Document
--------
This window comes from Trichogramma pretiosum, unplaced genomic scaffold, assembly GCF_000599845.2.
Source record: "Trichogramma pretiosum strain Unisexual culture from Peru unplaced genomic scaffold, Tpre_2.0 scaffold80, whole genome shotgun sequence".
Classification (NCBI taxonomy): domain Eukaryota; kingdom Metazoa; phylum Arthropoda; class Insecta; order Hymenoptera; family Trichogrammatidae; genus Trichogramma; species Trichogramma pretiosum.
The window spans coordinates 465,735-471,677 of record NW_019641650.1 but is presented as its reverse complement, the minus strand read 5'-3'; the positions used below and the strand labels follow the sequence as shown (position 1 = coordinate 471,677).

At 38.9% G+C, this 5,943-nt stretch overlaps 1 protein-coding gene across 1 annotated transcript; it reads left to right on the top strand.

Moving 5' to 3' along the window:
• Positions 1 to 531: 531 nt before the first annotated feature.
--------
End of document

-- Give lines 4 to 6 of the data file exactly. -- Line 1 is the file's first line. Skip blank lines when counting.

The window spans coordinates 465,735-471,677 of record NW_019641650.1 but is presented as its reverse complement, the minus strand read 5'-3'; the positions used below and the strand labels follow the sequence as shown (position 1 = coordinate 471,677).

At 38.9% G+C, this 5,943-nt stretch overlaps 1 protein-coding gene across 1 annotated transcript; it reads left to right on the top strand.

Moving 5' to 3' along the window: